An electron highway headed for methanol

An electron highway headed for methanol
A conception of a new catalyst that converts carbon dioxide and water to methanol — the catalyst uses carbon nanotubes to create a “highway” for electrons. Credit: Hailiang Wang lab

Making methanol just got a lot easier, now that chemists at Yale have opened up a new electron highway.

The discovery, published online Nov. 27 in the journal Nature, finds a novel solution for two chemical tasks: producing methanol—a volatile, that is prized by industry—and removing from the atmosphere. Hailiang Wang, an assistant professor of chemistry at Yale and member of the Energy Sciences Institute at Yale's West Campus, led the research.

Methanol is used in a variety of products, including antifreeze, paint thinners, and glass cleaners. It is also used to produce biodiesel fuel, plastics, plywood, and permanent-press clothing.

Yale researchers developed a catalyst that converts carbon and water into methanol using electricity. It's a type of catalyst called a heterogeneous molecular electrocatalyst—"heterogeneous" because it's a solid catalyst material operating in a liquid electrolyte, and "molecular" because the active site of the catalyst is a .

The distinct structure of the new is the key, Wang said.

He and his team anchored individual molecules of cobalt phthalocyanine (or its derivative) onto the surface of carbon nanotubes, nanometer-sized tubes of rolled up graphene layers. The nanotubes act like a highway for electrons, creating a rapid and continuous delivery of electrons to the catalytic sites for converting carbon dioxide to methanol. It is a six-electron reduction process, the researchers said, meaning that six electrons are injected into one carbon dioxide molecule.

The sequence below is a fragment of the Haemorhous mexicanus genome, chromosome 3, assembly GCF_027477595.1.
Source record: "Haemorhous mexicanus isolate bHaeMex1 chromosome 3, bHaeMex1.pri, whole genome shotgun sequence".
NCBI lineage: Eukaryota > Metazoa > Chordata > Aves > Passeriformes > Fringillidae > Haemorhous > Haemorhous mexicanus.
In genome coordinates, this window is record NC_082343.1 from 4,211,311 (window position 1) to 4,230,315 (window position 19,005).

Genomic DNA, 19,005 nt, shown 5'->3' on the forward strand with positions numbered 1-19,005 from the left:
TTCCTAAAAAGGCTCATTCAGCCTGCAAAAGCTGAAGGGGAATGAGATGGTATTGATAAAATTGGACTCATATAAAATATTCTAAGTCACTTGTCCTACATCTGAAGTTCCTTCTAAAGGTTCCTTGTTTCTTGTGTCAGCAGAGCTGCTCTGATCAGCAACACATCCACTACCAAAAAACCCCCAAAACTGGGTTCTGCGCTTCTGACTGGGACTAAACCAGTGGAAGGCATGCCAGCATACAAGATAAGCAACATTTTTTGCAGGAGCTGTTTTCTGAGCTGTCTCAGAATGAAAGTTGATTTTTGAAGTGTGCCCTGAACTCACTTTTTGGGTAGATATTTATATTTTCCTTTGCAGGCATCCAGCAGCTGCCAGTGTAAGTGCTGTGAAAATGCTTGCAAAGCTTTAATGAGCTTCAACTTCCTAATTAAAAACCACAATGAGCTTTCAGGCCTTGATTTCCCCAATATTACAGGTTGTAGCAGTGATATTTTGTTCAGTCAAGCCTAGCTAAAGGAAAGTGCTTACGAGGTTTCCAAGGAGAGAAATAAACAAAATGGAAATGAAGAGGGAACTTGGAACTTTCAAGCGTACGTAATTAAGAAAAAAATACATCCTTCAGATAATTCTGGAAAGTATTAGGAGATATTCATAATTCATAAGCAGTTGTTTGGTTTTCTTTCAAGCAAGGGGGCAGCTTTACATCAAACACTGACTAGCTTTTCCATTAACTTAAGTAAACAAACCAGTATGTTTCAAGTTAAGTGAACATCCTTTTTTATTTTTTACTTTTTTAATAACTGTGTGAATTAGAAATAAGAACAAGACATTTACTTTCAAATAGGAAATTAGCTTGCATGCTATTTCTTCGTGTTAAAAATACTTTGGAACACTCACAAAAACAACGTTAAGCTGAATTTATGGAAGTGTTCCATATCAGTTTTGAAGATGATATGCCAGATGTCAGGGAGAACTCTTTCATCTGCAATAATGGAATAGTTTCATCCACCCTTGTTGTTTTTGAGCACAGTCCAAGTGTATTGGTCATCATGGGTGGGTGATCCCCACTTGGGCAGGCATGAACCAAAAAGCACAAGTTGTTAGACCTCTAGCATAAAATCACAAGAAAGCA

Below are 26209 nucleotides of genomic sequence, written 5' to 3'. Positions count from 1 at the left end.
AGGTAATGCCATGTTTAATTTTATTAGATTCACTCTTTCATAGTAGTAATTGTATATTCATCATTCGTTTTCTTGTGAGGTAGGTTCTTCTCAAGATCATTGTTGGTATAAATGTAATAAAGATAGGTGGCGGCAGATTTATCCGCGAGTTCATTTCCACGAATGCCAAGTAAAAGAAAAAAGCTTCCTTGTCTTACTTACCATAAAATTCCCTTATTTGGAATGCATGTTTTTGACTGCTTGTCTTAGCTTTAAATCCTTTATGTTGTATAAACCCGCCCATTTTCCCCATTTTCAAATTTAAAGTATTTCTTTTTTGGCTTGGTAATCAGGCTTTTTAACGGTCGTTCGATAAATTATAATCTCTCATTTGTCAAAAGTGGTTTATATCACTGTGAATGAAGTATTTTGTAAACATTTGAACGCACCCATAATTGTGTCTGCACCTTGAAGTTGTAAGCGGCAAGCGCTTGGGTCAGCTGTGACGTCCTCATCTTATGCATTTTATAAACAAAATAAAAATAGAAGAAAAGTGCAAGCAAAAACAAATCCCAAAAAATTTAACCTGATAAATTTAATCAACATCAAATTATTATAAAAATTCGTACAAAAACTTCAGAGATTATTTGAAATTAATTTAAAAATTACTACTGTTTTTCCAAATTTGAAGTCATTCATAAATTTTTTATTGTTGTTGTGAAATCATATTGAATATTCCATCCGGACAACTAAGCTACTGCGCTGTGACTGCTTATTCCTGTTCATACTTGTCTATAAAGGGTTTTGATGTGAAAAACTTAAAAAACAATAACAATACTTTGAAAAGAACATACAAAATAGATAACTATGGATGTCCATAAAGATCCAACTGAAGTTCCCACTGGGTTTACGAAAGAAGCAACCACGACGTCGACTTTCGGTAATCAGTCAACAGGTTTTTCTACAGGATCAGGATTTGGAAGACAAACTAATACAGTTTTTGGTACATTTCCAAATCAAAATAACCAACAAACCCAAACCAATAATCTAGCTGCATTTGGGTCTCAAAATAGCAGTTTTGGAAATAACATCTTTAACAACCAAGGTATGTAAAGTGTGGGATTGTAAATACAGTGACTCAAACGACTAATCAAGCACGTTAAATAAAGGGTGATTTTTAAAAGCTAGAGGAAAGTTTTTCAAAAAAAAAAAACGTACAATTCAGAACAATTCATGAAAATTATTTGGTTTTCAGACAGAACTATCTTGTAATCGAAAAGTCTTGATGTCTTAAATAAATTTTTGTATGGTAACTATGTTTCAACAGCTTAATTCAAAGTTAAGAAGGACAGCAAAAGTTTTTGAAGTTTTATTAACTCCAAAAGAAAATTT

An electron highway headed for methanol
Yueshen Wu (left) and Xu Lu, co-authors of the new study. Credit: Hailiang Wang lab

Prior to this discovery, a more limited delivery of electrons—a two-electron reduction process—meant molecular catalysts were only able to convert carbon dioxide into products such as monoxide.

"Heterogenized molecular catalysts allow our group to do new chemistry and known chemistry in better ways, and this is one example," Wang said.

Yueshen Wu, a graduate student at Yale, is first author of the study. Co-authors are postdoctoral fellow Xu Lu of Yale and associate professor Yongye Liang and graduate student Zhan Jiang of the Southern University of Science and Technology in China.

More information: Yueshen Wu et al. Domino electroreduction of CO2 to methanol on a molecular catalyst, Nature (2019). DOI: 10.1038/s41586-019-1760-8

Journal information: Nature

Provided by Yale University

Citation: An electron highway headed for methanol (2019, November 28) retrieved 13 April 2024 from
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